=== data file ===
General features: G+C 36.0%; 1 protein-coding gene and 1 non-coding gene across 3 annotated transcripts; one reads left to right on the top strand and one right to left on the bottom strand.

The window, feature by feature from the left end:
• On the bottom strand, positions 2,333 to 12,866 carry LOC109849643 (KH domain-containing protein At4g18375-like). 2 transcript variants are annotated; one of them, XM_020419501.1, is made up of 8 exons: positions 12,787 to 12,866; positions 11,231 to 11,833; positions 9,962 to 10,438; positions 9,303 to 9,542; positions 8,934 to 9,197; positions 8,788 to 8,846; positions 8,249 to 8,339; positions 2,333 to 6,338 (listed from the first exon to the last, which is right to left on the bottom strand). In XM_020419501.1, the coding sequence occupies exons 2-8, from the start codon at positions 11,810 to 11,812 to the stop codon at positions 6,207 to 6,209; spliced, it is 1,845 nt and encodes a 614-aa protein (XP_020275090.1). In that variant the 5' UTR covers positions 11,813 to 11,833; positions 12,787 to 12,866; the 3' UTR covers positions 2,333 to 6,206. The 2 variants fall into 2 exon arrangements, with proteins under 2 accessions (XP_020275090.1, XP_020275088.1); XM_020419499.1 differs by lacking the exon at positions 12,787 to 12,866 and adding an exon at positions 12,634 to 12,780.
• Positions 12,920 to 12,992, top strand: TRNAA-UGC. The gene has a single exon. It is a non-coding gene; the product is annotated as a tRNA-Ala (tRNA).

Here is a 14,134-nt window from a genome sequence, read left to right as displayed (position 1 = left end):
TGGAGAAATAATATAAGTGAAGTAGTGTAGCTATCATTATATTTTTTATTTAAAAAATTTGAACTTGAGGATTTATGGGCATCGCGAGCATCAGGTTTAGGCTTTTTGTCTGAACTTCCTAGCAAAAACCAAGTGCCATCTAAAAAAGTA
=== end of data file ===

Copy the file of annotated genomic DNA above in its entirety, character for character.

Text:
General features: G+C 36.0%; 1 protein-coding gene and 1 non-coding gene across 3 annotated transcripts; one reads left to right on the top strand and one right to left on the bottom strand.

The window, feature by feature from the left end:
• On the bottom strand, positions 2,333 to 12,866 carry LOC109849643 (KH domain-containing protein At4g18375-like). 2 transcript variants are annotated; one of them, XM_020419501.1, is made up of 8 exons: positions 12,787 to 12,866; positions 11,231 to 11,833; positions 9,962 to 10,438; positions 9,303 to 9,542; positions 8,934 to 9,197; positions 8,788 to 8,846; positions 8,249 to 8,339; positions 2,333 to 6,338 (listed from the first exon to the last, which is right to left on the bottom strand). In XM_020419501.1, the coding sequence occupies exons 2-8, from the start codon at positions 11,810 to 11,812 to the stop codon at positions 6,207 to 6,209; spliced, it is 1,845 nt and encodes a 614-aa protein (XP_020275090.1). In that variant the 5' UTR covers positions 11,813 to 11,833; positions 12,787 to 12,866; the 3' UTR covers positions 2,333 to 6,206. The 2 variants fall into 2 exon arrangements, with proteins under 2 accessions (XP_020275090.1, XP_020275088.1); XM_020419499.1 differs by lacking the exon at positions 12,787 to 12,866 and adding an exon at positions 12,634 to 12,780.
• Positions 12,920 to 12,992, top strand: TRNAA-UGC. The gene has a single exon. It is a non-coding gene; the product is annotated as a tRNA-Ala (tRNA).

Here is a 14,134-nt window from a genome sequence, read left to right as displayed (position 1 = left end):
TGGAGAAATAATATAAGTGAAGTAGTGTAGCTATCATTATATTTTTTATTTAAAAAATTTGAACTTGAGGATTTATGGGCATCGCGAGCATCAGGTTTAGGCTTTTTGTCTGAACTTCCTAGCAAAAACCAAGTGCCATCTAAAAAAGTA